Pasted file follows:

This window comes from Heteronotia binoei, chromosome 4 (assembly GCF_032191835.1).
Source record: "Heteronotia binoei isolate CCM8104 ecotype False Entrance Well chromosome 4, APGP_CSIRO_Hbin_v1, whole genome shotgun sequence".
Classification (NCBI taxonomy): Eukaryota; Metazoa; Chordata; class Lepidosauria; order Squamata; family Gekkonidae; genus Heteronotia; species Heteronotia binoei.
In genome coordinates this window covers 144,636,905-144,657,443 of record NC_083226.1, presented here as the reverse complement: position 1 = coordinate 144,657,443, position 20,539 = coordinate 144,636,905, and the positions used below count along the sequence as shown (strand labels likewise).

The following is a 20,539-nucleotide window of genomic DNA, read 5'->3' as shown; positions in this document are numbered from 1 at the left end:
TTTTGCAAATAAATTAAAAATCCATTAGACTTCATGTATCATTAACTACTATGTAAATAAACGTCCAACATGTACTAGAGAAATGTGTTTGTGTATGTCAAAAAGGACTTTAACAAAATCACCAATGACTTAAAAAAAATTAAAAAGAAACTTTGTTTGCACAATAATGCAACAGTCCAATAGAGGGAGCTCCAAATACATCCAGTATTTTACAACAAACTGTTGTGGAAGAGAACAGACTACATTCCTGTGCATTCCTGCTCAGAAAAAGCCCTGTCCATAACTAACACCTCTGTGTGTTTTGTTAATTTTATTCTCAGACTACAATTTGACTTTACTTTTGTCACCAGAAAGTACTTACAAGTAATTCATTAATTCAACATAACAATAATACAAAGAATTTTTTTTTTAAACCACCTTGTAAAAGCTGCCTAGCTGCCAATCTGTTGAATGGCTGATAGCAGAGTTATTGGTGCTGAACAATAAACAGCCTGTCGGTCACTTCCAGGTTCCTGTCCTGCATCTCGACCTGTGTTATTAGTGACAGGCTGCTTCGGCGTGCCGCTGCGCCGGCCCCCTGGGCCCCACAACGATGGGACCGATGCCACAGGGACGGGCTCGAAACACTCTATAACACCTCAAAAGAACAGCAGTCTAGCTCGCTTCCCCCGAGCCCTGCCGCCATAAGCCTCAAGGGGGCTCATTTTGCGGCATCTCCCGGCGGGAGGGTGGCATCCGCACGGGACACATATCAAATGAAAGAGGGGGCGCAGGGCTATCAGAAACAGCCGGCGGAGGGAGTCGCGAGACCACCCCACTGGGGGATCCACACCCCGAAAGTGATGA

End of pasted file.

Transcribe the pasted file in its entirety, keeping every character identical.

This window comes from Heteronotia binoei, chromosome 4 (assembly GCF_032191835.1).
Source record: "Heteronotia binoei isolate CCM8104 ecotype False Entrance Well chromosome 4, APGP_CSIRO_Hbin_v1, whole genome shotgun sequence".
Classification (NCBI taxonomy): Eukaryota; Metazoa; Chordata; class Lepidosauria; order Squamata; family Gekkonidae; genus Heteronotia; species Heteronotia binoei.
In genome coordinates this window covers 144,636,905-144,657,443 of record NC_083226.1, presented here as the reverse complement: position 1 = coordinate 144,657,443, position 20,539 = coordinate 144,636,905, and the positions used below count along the sequence as shown (strand labels likewise).

The following is a 20,539-nucleotide window of genomic DNA, read 5'->3' as shown; positions in this document are numbered from 1 at the left end:
TTTTGCAAATAAATTAAAAATCCATTAGACTTCATGTATCATTAACTACTATGTAAATAAACGTCCAACATGTACTAGAGAAATGTGTTTGTGTATGTCAAAAAGGACTTTAACAAAATCACCAATGACTTAAAAAAAATTAAAAAGAAACTTTGTTTGCACAATAATGCAACAGTCCAATAGAGGGAGCTCCAAATACATCCAGTATTTTACAACAAACTGTTGTGGAAGAGAACAGACTACATTCCTGTGCATTCCTGCTCAGAAAAAGCCCTGTCCATAACTAACACCTCTGTGTGTTTTGTTAATTTTATTCTCAGACTACAATTTGACTTTACTTTTGTCACCAGAAAGTACTTACAAGTAATTCATTAATTCAACATAACAATAATACAAAGAATTTTTTTTTTAAACCACCTTGTAAAAGCTGCCTAGCTGCCAATCTGTTGAATGGCTGATAGCAGAGTTATTGGTGCTGAACAATAAACAGCCTGTCGGTCACTTCCAGGTTCCTGTCCTGCATCTCGACCTGTGTTATTAGTGACAGGCTGCTTCGGCGTGCCGCTGCGCCGGCCCCCTGGGCCCCACAACGATGGGACCGATGCCACAGGGACGGGCTCGAAACACTCTATAACACCTCAAAAGAACAGCAGTCTAGCTCGCTTCCCCCGAGCCCTGCCGCCATAAGCCTCAAGGGGGCTCATTTTGCGGCATCTCCCGGCGGGAGGGTGGCATCCGCACGGGACACATATCAAATGAAAGAGGGGGCGCAGGGCTATCAGAAACAGCCGGCGGAGGGAGTCGCGAGACCACCCCACTGGGGGATCCACACCCCGAAAGTGATGA